US10744727B2 - Methods of making a specimen with a predetermined wrinkle defect - Google Patents

Methods of making a specimen with a predetermined wrinkle defect Download PDF

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US10744727B2
US10744727B2 US15/464,822 US201715464822A US10744727B2 US 10744727 B2 US10744727 B2 US 10744727B2 US 201715464822 A US201715464822 A US 201715464822A US 10744727 B2 US10744727 B2 US 10744727B2
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wrinkle
specimen
composite
closed loop
defect
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US20180272629A1 (en
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Michael Burnett
Wei-Yueh Lee
Michael Dearman
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Textron Innovations Inc
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Textron Innovations Inc
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Assigned to BELL HELICOPTER TEXTRON INC. reassignment BELL HELICOPTER TEXTRON INC. ASSIGNMENT OF ASSIGNORS INTEREST (SEE DOCUMENT FOR DETAILS). Assignors: DEARMAN, MICHAEL, BURNETT, MICHAEL, Lee, Wei-Yueh
Priority claimed from CA2983955A external-priority patent/CA2983955A1/en
Publication of US20180272629A1 publication Critical patent/US20180272629A1/en
Assigned to TEXTRON INNOVATIONS INC. reassignment TEXTRON INNOVATIONS INC. ASSIGNMENT OF ASSIGNORS INTEREST (SEE DOCUMENT FOR DETAILS). Assignors: BELL HELICOPTER TEXTRON INC.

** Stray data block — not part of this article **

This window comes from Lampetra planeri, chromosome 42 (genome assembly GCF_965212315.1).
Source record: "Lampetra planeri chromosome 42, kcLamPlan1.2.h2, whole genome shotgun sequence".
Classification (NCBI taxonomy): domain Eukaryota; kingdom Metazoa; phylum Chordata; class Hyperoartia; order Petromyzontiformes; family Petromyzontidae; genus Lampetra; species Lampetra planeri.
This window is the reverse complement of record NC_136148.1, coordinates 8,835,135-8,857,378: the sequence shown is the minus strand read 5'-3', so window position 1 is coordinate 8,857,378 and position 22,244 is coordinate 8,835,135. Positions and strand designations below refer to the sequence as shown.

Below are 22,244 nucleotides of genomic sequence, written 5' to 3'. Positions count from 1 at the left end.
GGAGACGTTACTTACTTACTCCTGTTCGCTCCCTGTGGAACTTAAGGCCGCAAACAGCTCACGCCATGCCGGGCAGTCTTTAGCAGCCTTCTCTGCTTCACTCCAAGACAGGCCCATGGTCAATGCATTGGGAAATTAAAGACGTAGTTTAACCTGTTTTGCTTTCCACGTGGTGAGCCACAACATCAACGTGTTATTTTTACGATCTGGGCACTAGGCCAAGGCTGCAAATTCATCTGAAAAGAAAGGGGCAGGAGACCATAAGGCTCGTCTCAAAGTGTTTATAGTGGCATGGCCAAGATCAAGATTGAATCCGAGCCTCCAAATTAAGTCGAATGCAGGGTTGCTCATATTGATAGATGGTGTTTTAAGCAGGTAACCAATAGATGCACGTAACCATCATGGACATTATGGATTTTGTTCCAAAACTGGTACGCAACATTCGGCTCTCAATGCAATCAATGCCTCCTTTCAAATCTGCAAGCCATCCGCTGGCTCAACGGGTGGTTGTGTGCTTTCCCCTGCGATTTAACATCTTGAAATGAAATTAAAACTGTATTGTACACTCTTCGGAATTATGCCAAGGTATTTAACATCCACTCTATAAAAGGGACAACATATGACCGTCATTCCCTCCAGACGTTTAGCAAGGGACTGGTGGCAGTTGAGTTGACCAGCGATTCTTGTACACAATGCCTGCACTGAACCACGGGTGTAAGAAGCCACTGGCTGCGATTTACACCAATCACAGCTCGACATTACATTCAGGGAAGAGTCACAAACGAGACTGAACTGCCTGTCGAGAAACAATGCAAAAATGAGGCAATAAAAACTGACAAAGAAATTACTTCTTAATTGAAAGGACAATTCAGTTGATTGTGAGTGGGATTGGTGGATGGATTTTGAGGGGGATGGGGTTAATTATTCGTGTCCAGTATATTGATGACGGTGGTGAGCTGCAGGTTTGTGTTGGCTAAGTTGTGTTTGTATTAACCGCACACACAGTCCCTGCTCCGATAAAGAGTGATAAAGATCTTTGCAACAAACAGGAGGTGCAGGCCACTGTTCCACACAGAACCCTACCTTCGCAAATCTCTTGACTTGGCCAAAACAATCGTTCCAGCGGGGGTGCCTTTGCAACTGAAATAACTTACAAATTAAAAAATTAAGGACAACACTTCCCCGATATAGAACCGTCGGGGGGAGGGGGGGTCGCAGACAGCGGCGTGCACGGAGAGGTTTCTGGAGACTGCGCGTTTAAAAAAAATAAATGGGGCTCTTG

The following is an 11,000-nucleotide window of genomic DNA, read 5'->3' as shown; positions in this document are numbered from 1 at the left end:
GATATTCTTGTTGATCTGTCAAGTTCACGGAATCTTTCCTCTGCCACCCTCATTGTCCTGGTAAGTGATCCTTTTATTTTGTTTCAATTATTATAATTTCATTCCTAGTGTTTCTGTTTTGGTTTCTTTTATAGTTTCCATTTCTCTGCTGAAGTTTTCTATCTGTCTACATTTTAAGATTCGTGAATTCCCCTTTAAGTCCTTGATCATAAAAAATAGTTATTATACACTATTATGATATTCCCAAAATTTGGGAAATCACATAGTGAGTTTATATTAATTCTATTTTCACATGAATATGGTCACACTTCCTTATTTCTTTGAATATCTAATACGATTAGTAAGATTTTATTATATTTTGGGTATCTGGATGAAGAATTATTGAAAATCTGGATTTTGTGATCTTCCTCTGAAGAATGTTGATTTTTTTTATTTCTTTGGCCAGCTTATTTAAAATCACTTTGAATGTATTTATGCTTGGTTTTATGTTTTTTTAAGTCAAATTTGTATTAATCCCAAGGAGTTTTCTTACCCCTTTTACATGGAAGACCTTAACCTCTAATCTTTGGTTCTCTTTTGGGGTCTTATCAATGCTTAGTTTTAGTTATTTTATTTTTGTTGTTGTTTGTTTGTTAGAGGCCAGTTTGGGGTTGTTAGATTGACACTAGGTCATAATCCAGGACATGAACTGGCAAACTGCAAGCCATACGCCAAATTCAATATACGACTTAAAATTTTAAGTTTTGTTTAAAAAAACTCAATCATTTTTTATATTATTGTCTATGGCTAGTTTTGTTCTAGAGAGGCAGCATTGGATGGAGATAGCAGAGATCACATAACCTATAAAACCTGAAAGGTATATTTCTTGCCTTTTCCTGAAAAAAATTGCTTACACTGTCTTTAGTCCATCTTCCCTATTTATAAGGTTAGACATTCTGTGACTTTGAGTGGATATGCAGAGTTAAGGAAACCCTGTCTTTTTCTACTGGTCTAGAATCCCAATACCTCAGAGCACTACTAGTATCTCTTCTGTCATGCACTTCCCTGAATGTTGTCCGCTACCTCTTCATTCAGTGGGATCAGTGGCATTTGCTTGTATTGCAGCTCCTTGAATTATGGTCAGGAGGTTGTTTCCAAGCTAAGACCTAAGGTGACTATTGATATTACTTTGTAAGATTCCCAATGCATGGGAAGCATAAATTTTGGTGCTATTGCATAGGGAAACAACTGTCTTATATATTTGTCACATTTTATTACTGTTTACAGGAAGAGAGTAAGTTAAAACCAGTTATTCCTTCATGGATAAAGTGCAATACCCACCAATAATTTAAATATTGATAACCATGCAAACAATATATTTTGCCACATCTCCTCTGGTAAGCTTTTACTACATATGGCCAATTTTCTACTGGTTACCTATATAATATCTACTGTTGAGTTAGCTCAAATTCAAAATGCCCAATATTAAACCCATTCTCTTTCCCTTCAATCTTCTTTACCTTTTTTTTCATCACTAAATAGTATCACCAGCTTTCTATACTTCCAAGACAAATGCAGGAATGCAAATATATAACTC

Assigned to BELL HELICOPTER RHODE ISLAND INC. reassignment BELL HELICOPTER RHODE ISLAND INC. CORRECTIVE ASSIGNMENT TO CORRECT THE RECEIVING PARTY NAME ON THE COVER SHEET PREVIOUSLY RECORDED AT REEL: 052272 FRAME: 0088. ASSIGNOR(S) HEREBY CONFIRMS THE ASSIGNMENT. Assignors: BELL HELICOPTER TEXTRON INC.
Assigned to TEXTRON INNOVATIONS INC. reassignment TEXTRON INNOVATIONS INC. ASSIGNMENT OF ASSIGNORS INTEREST (SEE DOCUMENT FOR DETAILS). Assignors: BELL HELICOPTER RHODE ISLAND INC.
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    • BPERFORMING OPERATIONS; TRANSPORTING
    • B29WORKING OF PLASTICS; WORKING OF SUBSTANCES IN A PLASTIC STATE IN GENERAL
    • B29CSHAPING OR JOINING OF PLASTICS; SHAPING OF MATERIAL IN A PLASTIC STATE, NOT OTHERWISE PROVIDED FOR; AFTER-TREATMENT OF THE SHAPED PRODUCTS, e.g. REPAIRING
    • B29C70/00Shaping composites, i.e. plastics material comprising reinforcements, fillers or preformed parts, e.g. inserts
    • B29C70/04Shaping composites, i.e. plastics material comprising reinforcements, fillers or preformed parts, e.g. inserts comprising reinforcements only, e.g. self-reinforcing plastics
    • B29C70/28Shaping operations therefor
    • B29C70/54Component parts, details or accessories; Auxiliary operations, e.g. feeding or storage of prepregs or SMC after impregnation or during ageing
    • B29C70/56Tensioning reinforcements before or during shaping
    • BPERFORMING OPERATIONS; TRANSPORTING
    • B29WORKING OF PLASTICS; WORKING OF SUBSTANCES IN A PLASTIC STATE IN GENERAL
    • B29CSHAPING OR JOINING OF PLASTICS; SHAPING OF MATERIAL IN A PLASTIC STATE, NOT OTHERWISE PROVIDED FOR; AFTER-TREATMENT OF THE SHAPED PRODUCTS, e.g. REPAIRING